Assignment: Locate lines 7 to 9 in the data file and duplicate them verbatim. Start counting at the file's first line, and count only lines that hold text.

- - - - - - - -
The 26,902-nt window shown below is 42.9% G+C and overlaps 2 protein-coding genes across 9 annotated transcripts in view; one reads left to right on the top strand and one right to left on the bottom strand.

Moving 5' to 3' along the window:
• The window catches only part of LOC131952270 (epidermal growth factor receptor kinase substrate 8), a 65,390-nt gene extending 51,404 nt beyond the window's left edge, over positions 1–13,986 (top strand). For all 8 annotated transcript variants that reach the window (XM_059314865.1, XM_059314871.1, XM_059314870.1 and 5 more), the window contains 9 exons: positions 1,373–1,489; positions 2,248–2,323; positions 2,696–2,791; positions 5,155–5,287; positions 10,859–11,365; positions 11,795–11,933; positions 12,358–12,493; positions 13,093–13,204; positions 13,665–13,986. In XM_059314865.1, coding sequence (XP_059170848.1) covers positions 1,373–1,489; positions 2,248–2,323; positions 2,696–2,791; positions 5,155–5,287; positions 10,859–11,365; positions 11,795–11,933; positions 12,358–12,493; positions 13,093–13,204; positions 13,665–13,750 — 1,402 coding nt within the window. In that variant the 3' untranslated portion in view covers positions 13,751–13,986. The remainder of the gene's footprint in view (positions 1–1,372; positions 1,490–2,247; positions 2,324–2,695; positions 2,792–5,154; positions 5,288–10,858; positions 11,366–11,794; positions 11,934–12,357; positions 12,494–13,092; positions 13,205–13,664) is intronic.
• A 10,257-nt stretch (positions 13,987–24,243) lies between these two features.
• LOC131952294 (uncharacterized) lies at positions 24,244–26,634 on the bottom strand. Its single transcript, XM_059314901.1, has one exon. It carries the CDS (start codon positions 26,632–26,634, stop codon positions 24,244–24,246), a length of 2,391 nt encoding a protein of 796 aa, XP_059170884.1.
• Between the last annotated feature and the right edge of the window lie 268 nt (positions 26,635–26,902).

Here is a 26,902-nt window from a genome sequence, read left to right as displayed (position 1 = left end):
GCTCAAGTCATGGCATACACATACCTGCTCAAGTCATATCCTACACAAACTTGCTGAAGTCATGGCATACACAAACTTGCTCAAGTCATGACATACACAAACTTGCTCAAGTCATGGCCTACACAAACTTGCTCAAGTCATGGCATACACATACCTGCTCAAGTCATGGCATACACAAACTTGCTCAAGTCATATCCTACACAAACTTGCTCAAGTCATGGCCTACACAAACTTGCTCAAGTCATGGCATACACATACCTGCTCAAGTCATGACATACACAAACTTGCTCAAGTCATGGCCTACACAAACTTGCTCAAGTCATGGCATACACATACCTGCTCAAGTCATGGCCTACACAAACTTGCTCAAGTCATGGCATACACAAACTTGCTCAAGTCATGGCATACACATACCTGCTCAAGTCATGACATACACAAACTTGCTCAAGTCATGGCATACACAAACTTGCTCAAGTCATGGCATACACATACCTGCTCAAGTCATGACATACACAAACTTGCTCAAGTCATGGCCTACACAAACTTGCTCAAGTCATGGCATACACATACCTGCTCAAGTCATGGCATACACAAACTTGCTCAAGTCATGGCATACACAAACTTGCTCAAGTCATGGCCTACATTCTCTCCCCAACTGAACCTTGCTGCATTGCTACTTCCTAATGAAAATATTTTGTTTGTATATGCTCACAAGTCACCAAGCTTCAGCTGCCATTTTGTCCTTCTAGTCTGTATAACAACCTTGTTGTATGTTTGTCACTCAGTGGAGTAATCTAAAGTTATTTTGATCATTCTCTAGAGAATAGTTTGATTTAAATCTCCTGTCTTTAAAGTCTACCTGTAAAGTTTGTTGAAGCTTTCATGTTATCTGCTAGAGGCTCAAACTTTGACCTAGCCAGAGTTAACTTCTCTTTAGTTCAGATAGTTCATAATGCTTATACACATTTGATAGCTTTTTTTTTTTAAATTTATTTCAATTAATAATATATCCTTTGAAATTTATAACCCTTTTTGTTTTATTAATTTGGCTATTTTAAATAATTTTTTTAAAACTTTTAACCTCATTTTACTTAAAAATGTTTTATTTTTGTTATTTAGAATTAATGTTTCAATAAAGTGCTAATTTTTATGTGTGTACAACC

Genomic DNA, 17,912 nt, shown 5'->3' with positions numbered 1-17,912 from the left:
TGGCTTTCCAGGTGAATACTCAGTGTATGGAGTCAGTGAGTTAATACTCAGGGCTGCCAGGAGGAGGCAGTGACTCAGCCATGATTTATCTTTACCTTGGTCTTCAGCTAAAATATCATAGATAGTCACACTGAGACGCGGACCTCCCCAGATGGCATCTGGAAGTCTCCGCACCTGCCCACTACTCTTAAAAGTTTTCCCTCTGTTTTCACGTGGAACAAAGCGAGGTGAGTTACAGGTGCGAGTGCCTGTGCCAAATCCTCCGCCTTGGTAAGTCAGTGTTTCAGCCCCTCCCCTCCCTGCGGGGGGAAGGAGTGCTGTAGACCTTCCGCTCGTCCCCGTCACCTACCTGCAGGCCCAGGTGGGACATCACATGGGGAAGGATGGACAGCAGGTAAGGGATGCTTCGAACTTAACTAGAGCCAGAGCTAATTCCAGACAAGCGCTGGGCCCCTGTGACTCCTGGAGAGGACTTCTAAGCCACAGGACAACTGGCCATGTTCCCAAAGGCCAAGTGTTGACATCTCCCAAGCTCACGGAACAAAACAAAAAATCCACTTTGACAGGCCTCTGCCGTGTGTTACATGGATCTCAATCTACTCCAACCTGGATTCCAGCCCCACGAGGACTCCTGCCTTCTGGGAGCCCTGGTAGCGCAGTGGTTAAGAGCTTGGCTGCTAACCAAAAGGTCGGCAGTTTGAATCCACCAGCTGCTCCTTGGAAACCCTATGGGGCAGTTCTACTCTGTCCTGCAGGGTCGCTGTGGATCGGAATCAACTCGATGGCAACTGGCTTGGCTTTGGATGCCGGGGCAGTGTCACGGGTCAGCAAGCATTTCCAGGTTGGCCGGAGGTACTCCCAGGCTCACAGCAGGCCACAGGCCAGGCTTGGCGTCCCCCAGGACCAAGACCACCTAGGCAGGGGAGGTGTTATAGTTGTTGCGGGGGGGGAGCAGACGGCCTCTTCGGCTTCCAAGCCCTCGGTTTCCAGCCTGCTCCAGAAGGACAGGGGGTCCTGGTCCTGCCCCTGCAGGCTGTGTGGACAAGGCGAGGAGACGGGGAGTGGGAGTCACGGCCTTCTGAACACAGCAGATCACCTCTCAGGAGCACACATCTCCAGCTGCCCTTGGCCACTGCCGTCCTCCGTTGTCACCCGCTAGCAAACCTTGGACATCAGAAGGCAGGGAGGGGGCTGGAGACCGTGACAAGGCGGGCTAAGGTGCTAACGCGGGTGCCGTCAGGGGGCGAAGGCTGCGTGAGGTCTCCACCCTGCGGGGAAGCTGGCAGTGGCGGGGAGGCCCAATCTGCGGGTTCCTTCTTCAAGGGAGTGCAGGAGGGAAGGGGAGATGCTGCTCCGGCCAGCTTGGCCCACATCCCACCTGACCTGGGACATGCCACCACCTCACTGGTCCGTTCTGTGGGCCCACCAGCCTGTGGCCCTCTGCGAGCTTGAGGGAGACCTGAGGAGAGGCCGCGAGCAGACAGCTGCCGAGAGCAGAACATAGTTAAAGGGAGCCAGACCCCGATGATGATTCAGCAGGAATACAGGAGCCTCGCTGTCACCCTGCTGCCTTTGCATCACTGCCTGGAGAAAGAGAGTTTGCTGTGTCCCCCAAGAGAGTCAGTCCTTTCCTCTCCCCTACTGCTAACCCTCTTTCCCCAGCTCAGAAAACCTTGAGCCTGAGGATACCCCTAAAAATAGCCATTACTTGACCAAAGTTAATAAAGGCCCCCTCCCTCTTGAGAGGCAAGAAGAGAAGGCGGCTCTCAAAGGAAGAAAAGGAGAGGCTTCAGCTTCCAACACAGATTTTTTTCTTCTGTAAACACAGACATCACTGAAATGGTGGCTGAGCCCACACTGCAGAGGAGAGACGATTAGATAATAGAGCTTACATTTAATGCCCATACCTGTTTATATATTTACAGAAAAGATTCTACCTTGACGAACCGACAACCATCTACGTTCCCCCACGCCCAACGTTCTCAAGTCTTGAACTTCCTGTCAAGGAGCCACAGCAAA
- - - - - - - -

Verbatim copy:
Here is a 26,902-nt window from a genome sequence, read left to right as displayed (position 1 = left end):
GCTCAAGTCATGGCATACACATACCTGCTCAAGTCATATCCTACACAAACTTGCTGAAGTCATGGCATACACAAACTTGCTCAAGTCATGACATACACAAACTTGCTCAAGTCATGGCCTACACAAACTTGCTCAAGTCATGGCATACACATACCTGCTCAAGTCATGGCATACACAAACTTGCTCAAGTCATATCCTACACAAACTTGCTCAAGTCATGGCCTACACAAACTTGCTCAAGTCATGGCATACACATACCTGCTCAAGTCATGACATACACAAACTTGCTCAAGTCATGGCCTACACAAACTTGCTCAAGTCATGGCATACACATACCTGCTCAAGTCATGGCCTACACAAACTTGCTCAAGTCATGGCATACACAAACTTGCTCAAGTCATGGCATACACATACCTGCTCAAGTCATGACATACACAAACTTGCTCAAGTCATGGCATACACAAACTTGCTCAAGTCATGGCATACACATACCTGCTCAAGTCATGACATACACAAACTTGCTCAAGTCATGGCCTACACAAACTTGCTCAAGTCATGGCATACACATACCTGCTCAAGTCATGGCATACACAAACTTGCTCAAGTCATGGCATACACAAACTTGCTCAAGTCATGGCCTACATTCTCTCCCCAACTGAACCTTGCTGCATTGCTACTTCCTAATGAAAATATTTTGTTTGTATATGCTCACAAGTCACCAAGCTTCAGCTGCCATTTTGTCCTTCTAGTCTGTATAACAACCTTGTTGTATGTTTGTCACTCAGTGGAGTAATCTAAAGTTATTTTGATCATTCTCTAGAGAATAGTTTGATTTAAATCTCCTGTCTTTAAAGTCTACCTGTAAAGTTTGTTGAAGCTTTCATGTTATCTGCTAGAGGCTCAAACTTTGACCTAGCCAGAGTTAACTTCTCTTTAGTTCAGATAGTTCATAATGCTTATACACATTTGATAGCTTTTTTTTTTTAAATTTATTTCAATTAATAATATATCCTTTGAAATTTATAACCCTTTTTGTTTTATTAATTTGGCTATTTTAAATAATTTTTTTAAAACTTTTAACCTCATTTTACTTAAAAATGTTTTATTTTTGTTATTTAGAATTAATGTTTCAATAAAGTGCTAATTTTTATGTGTGTACAACC

Genomic DNA, 17,912 nt, shown 5'->3' with positions numbered 1-17,912 from the left: